Cast for Death
was not intended to be a tragedy but, like other classical detective stories, was written to provide its readers with an intellectual entertainment. As such, it is absorbing and highly enjoyable. But much as she revelled in devising puzzles for Patrick Grant to solve, Margaret Yorke has always been more interested in people than plots. Once established as a crime writer she found herself turning to novels of psychological suspense. The first of them was about a retired army officer who got involved in the death of a girl from his village quite by chance. His life was ruined by the neighbours’ gossip and eventually he blew his brains out. Margaret Yorke explained how the idea for
No Medals for The Major
came to her. It was ‘when I was thinking about how different we often feel inside from the face we present to the world, and how an action, slight in itself, can have profound effects on other people whom we may never meet.’

Twenty years on from the publication of
Cast for Death,
Margaret Yorke has become widely popular and well known as the author of subtle novels about people who are the victims of events. Many of them include young people who have drifted into delinquency and crime. She does not restrict herself to writing about any particular class, but portrays a cross section of the population, always demonstrating the psychological insight which was already such a strong feature in
Cast For Death.
Nearly all her books are set in an English village or small town, in whose existence we entirely believe because the author is writing about a world she knows intimately herself. Living in a cottage in a village street, Margaret Yorke is well aware it is not the artificial and idealised environment of pre-war crime novels. And she is careful to write about what she knows or to do research when she needs to; she even makes a point of regular updates on police procedure from her neighbourhood police officers.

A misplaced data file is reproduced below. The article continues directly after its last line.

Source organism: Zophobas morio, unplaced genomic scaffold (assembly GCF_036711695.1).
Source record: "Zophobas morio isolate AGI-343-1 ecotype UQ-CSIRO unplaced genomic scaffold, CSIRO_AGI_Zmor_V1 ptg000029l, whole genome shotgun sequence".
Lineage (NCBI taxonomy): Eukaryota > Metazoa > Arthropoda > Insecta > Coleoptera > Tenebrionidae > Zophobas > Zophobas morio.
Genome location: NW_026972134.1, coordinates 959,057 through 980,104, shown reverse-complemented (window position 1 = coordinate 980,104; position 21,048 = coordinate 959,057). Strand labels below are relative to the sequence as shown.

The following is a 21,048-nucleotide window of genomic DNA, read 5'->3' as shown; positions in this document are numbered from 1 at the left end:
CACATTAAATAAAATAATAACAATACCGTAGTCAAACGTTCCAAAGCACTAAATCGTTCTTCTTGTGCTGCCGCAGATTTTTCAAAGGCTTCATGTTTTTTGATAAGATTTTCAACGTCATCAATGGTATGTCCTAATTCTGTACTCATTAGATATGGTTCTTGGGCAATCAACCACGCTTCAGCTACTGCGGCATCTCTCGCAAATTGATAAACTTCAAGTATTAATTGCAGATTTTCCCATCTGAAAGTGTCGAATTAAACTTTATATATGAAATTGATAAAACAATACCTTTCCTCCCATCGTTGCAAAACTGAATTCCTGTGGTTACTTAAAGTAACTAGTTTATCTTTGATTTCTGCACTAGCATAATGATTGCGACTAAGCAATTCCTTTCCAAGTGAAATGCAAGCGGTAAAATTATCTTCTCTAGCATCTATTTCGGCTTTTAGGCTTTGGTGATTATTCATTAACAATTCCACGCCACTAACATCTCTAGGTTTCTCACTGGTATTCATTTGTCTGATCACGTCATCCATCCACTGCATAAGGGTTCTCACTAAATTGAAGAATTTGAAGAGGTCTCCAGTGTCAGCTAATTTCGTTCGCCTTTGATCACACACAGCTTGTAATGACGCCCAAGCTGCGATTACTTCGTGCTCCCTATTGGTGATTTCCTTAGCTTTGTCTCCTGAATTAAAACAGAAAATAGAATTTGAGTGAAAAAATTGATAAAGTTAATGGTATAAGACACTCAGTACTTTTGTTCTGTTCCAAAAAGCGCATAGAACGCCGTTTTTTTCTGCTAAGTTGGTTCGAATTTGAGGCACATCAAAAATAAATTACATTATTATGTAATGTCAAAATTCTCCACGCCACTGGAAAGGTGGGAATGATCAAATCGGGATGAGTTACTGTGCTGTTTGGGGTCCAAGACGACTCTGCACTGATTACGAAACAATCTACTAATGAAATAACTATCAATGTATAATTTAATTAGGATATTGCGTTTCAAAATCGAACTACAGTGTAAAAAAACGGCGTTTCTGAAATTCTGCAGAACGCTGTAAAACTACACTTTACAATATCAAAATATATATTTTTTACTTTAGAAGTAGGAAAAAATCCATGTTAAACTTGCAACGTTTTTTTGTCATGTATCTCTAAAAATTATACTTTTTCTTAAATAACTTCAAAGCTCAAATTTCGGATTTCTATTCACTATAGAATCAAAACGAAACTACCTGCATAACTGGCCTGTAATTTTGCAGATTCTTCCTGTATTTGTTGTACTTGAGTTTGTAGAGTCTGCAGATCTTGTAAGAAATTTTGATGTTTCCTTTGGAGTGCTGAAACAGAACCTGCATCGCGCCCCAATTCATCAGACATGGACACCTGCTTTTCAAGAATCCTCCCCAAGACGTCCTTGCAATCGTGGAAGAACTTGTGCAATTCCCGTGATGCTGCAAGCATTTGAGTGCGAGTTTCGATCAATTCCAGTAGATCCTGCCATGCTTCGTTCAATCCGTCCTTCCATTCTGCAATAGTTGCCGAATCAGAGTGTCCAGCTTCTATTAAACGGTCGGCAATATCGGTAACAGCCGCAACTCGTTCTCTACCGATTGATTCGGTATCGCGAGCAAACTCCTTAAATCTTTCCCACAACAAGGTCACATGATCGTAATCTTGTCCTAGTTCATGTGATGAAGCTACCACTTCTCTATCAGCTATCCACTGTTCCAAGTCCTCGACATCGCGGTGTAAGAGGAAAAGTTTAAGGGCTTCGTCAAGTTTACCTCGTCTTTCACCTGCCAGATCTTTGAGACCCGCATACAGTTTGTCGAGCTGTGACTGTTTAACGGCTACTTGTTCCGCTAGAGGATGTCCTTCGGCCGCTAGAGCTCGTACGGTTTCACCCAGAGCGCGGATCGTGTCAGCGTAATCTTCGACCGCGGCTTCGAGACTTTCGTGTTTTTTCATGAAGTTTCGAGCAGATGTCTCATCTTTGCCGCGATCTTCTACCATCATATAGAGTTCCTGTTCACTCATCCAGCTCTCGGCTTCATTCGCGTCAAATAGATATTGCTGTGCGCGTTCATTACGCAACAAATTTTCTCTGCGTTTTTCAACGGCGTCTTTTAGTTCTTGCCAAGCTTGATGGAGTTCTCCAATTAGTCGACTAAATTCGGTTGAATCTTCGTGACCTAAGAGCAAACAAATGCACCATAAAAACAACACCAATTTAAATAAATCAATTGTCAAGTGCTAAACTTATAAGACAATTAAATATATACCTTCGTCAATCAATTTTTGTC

Patrick Grant’s life as a don was familiar to his creator too, for she has worked as a librarian at an Oxford college; the places where his adventures were set, such as Greece, she knew from foreign holidays.

There is, in fact, an authority in crime novels by Margaret Yorke which allows their readers to believe in the ordinary people who have been impelled into action because their ordinary lives have accidentally caught them up in extraordinary events. The underlying theme of all Margaret Yorke’s work is expressed in a quotation of a saying by the eighteenth century statesman Edmund Burke at the end of
Cast For Death.
‘All that is necessary for the triumph of evil is that good men do nothing.’



Part I